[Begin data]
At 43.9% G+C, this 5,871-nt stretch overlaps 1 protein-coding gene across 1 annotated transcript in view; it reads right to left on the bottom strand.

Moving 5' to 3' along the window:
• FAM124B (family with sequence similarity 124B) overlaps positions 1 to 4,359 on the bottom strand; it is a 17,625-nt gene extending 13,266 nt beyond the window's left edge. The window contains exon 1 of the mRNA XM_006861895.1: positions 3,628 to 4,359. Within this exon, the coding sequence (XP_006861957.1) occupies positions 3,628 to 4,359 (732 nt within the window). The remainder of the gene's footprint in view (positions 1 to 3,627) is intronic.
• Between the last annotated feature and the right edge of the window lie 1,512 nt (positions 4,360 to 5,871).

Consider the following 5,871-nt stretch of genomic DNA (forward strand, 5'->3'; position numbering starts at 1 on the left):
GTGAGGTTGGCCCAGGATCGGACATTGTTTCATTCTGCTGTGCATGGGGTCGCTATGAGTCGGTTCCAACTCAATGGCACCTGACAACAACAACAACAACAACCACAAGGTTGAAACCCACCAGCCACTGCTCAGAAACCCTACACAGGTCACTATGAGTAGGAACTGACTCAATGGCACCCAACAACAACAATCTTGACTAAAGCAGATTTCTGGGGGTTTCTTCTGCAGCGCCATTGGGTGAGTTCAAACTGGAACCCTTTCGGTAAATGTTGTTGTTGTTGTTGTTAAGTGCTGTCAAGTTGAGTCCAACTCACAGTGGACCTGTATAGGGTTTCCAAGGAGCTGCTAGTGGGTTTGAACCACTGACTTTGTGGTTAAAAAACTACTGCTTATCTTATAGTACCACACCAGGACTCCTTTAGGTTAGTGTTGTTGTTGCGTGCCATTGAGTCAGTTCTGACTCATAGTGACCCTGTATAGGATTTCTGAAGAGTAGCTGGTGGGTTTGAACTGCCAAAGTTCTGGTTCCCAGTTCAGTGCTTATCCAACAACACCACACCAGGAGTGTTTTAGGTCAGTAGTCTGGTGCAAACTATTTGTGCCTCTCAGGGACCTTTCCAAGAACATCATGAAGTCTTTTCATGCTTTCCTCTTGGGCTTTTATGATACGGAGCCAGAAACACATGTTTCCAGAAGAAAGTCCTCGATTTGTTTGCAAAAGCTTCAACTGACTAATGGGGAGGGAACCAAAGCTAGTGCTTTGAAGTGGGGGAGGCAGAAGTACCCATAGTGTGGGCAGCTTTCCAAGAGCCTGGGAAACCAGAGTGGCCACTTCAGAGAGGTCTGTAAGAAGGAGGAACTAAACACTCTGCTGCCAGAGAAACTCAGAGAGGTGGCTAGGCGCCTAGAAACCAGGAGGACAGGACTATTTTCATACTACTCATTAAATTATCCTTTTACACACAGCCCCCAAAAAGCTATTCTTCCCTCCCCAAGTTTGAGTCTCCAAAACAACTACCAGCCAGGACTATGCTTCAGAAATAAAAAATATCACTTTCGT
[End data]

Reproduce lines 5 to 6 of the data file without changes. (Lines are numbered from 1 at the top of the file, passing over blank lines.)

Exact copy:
Consider the following 5,871-nt stretch of genomic DNA (forward strand, 5'->3'; position numbering starts at 1 on the left):
GTGAGGTTGGCCCAGGATCGGACATTGTTTCATTCTGCTGTGCATGGGGTCGCTATGAGTCGGTTCCAACTCAATGGCACCTGACAACAACAACAACAACAACCACAAGGTTGAAACCCACCAGCCACTGCTCAGAAACCCTACACAGGTCACTATGAGTAGGAACTGACTCAATGGCACCCAACAACAACAATCTTGACTAAAGCAGATTTCTGGGGGTTTCTTCTGCAGCGCCATTGGGTGAGTTCAAACTGGAACCCTTTCGGTAAATGTTGTTGTTGTTGTTGTTAAGTGCTGTCAAGTTGAGTCCAACTCACAGTGGACCTGTATAGGGTTTCCAAGGAGCTGCTAGTGGGTTTGAACCACTGACTTTGTGGTTAAAAAACTACTGCTTATCTTATAGTACCACACCAGGACTCCTTTAGGTTAGTGTTGTTGTTGCGTGCCATTGAGTCAGTTCTGACTCATAGTGACCCTGTATAGGATTTCTGAAGAGTAGCTGGTGGGTTTGAACTGCCAAAGTTCTGGTTCCCAGTTCAGTGCTTATCCAACAACACCACACCAGGAGTGTTTTAGGTCAGTAGTCTGGTGCAAACTATTTGTGCCTCTCAGGGACCTTTCCAAGAACATCATGAAGTCTTTTCATGCTTTCCTCTTGGGCTTTTATGATACGGAGCCAGAAACACATGTTTCCAGAAGAAAGTCCTCGATTTGTTTGCAAAAGCTTCAACTGACTAATGGGGAGGGAACCAAAGCTAGTGCTTTGAAGTGGGGGAGGCAGAAGTACCCATAGTGTGGGCAGCTTTCCAAGAGCCTGGGAAACCAGAGTGGCCACTTCAGAGAGGTCTGTAAGAAGGAGGAACTAAACACTCTGCTGCCAGAGAAACTCAGAGAGGTGGCTAGGCGCCTAGAAACCAGGAGGACAGGACTATTTTCATACTACTCATTAAATTATCCTTTTACACACAGCCCCCAAAAAGCTATTCTTCCCTCCCCAAGTTTGAGTCTCCAAAACAACTACCAGCCAGGACTATGCTTCAGAAATAAAAAATATCACTTTCGT